This is it: Tidjane Thiam’s Big Plan. The Credit Suisse chief executive, three months into the job, has set out his strategy and is asking for CHF6 billion ($6.2 billion) of fresh equity to pay for it. Should shareholders give it to him?
Start with the capital. That equity issue will push its capital ratio from just over 10% to just over 12%, which is higher than many rivals. The idea is that the fundraising will sort out the issue once and for all. But regulatory capital demands are a moveable feast. The best that can be said is that it will quell concerns for now. Still, Mr Thiam is not fretting about the impact the extra capital will have on the bank’s return on equity (which came in at a paltry 7.1% in a very weak third quarter.) He has declined to set a new ROE target. Given how frequently banks miss such targets, that is a sound move.
So, anyone putting in money now will be getting a comfortably capitalised bank but an uncertain return on that capital. Much firmer are the operational targets for 2018 - a net CHF2 billion of cost cuts (on an annual cost base of CHF22 billion); a doubling of profits from Asia-Pacific; a 61% rise in international wealth management profits and 44% growth in domestic profits. There is no profit target for the investment bank though. Given that the business accounts for 55% of the group’s risk-weighted assets, it is a notable absence.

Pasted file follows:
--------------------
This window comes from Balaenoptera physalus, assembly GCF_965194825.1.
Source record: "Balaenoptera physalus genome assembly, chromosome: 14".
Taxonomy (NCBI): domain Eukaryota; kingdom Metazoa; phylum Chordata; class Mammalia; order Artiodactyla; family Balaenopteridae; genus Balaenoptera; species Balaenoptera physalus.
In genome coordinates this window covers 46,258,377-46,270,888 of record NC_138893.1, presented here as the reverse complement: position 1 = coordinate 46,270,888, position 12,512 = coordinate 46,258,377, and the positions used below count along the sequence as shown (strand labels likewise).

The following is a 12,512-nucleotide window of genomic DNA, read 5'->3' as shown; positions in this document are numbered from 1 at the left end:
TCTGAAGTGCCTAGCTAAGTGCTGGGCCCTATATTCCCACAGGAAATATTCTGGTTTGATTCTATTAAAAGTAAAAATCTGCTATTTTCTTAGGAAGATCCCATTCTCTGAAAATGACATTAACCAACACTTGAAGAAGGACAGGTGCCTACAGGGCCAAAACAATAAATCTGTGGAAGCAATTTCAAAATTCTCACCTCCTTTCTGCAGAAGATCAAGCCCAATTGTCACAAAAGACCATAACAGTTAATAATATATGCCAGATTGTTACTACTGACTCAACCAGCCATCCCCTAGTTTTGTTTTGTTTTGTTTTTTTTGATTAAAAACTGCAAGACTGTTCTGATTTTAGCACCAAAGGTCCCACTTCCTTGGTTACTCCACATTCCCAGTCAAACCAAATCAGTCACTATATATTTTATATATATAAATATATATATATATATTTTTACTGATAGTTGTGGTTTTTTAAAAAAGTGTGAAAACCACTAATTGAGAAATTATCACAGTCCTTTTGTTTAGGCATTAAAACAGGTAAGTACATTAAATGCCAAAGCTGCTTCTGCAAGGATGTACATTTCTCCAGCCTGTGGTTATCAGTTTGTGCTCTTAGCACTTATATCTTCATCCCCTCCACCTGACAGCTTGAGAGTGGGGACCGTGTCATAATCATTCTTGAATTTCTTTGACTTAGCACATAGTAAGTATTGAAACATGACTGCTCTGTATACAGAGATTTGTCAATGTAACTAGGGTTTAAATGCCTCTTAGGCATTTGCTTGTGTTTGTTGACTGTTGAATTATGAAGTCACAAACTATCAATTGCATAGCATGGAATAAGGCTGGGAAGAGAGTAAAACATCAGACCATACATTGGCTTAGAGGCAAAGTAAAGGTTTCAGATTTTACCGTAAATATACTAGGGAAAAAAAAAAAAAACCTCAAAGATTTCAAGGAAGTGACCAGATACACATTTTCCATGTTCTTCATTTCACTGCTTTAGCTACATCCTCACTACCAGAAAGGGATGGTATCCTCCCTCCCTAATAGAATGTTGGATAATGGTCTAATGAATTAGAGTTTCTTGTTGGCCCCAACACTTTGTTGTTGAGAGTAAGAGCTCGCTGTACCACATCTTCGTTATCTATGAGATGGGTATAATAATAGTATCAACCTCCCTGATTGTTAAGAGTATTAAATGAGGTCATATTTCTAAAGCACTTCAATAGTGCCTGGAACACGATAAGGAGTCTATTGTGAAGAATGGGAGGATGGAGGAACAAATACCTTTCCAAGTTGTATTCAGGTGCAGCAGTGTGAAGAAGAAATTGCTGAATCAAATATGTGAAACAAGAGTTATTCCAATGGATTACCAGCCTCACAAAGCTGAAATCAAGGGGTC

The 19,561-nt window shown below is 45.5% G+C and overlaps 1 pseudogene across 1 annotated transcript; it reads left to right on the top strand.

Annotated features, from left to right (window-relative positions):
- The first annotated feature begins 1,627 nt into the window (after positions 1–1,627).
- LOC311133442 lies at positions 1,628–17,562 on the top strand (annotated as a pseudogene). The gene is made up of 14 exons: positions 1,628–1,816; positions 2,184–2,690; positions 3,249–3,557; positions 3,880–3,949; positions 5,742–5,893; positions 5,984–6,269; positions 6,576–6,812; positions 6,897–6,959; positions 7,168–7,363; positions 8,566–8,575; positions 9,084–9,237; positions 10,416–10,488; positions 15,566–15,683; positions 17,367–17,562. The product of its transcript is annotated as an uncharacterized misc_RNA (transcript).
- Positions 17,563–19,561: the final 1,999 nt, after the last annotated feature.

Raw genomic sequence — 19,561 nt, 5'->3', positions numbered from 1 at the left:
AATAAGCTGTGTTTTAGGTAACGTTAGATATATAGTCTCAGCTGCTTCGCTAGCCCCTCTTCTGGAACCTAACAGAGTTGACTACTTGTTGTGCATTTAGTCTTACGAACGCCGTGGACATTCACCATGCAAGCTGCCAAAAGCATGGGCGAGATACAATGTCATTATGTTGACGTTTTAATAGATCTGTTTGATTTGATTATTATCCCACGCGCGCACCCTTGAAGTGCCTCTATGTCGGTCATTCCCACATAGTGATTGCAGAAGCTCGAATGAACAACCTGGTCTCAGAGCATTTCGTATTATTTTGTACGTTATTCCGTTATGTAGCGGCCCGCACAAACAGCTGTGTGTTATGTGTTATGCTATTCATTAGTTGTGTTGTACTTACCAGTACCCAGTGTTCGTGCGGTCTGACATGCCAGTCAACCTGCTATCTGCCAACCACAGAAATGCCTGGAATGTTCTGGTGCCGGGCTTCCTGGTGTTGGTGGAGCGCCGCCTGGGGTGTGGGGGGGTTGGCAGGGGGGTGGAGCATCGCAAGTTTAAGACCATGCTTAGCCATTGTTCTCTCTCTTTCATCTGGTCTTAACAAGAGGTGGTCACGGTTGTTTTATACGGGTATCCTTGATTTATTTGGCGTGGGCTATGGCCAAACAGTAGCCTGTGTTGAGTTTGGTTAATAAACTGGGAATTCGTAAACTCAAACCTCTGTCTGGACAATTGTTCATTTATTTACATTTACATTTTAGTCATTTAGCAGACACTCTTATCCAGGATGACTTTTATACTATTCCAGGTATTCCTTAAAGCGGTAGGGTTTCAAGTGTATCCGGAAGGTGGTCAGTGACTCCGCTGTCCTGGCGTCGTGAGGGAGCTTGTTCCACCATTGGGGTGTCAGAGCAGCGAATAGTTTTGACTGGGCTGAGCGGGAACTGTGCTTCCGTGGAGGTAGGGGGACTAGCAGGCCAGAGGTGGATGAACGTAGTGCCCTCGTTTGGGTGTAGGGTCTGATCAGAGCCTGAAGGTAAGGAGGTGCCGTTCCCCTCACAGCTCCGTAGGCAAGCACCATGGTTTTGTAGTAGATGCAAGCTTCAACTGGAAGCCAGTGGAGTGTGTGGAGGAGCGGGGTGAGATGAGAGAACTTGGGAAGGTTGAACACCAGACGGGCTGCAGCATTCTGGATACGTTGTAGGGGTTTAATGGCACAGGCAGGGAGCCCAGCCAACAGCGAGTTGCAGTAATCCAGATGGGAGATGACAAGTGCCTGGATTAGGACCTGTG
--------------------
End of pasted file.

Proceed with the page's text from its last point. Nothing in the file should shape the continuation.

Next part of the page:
There is also a plan to partially float the Swiss part of the bank. The aim here is to provide an acquisition currency and make the value of the business clearer. But Credit Suisse already has an acquisition currency in the form of its own shares and investors are capable enough of doing their own sum-of-the-parts calculations. Unless Credit Suisse needs the capital that an IPO could generate, the move looks like a distraction.
Still, if Mr Thiam can deliver on his promises, there is money to be made for anyone who takes up the equity issue. The new Credit Suisse shares are available at CHF18 each, which is a one-third discount to book value. UBS shares trade at just under 1.4 times book value. Close that gap and there is an attractive profit. But bear this in mind: the sight of a new European bank chief executive raising capital and promising great things is not a novel one. The challenge for Mr Thiam is to make universal banking work - a task at which so many others have failed.
Copyright The Financial Times Limited 2015